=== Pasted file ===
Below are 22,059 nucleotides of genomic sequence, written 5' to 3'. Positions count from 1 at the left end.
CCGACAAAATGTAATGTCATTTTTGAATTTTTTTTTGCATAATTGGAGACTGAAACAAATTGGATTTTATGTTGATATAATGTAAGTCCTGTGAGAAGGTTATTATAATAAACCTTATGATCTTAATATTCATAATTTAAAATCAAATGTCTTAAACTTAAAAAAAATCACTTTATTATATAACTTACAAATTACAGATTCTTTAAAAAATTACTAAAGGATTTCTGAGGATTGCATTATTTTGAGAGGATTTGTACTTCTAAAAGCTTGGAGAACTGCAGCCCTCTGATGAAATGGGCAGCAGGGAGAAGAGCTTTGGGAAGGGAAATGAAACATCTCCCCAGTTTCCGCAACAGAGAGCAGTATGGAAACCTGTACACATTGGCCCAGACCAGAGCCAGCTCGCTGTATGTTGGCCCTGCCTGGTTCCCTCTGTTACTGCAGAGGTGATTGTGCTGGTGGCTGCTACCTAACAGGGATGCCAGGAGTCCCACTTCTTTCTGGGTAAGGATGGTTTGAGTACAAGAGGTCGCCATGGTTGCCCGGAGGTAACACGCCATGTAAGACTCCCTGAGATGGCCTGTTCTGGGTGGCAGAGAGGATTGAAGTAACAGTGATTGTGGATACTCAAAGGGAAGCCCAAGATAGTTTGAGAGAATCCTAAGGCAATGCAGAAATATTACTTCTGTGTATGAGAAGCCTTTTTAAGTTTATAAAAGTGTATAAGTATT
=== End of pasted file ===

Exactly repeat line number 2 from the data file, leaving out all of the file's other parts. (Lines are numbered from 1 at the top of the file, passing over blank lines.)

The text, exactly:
CCGACAAAATGTAATGTCATTTTTGAATTTTTTTTTGCATAATTGGAGACTGAAACAAATTGGATTTTATGTTGATATAATGTAAGTCCTGTGAGAAGGTTATTATAATAAACCTTATGATCTTAATATTCATAATTTAAAATCAAATGTCTTAAACTTAAAAAAAATCACTTTATTATATAACTTACAAATTACAGATTCTTTAAAAAATTACTAAAGGATTTCTGAGGATTGCATTATTTTGAGAGGATTTGTACTTCTAAAAGCTTGGAGAACTGCAGCCCTCTGATGAAATGGGCAGCAGGGAGAAGAGCTTTGGGAAGGGAAATGAAACATCTCCCCAGTTTCCGCAACAGAGAGCAGTATGGAAACCTGTACACATTGGCCCAGACCAGAGCCAGCTCGCTGTATGTTGGCCCTGCCTGGTTCCCTCTGTTACTGCAGAGGTGATTGTGCTGGTGGCTGCTACCTAACAGGGATGCCAGGAGTCCCACTTCTTTCTGGGTAAGGATGGTTTGAGTACAAGAGGTCGCCATGGTTGCCCGGAGGTAACACGCCATGTAAGACTCCCTGAGATGGCCTGTTCTGGGTGGCAGAGAGGATTGAAGTAACAGTGATTGTGGATACTCAAAGGGAAGCCCAAGATAGTTTGAGAGAATCCTAAGGCAATGCAGAAATATTACTTCTGTGTATGAGAAGCCTTTTTAAGTTTATAAAAGTGTATAAGTATT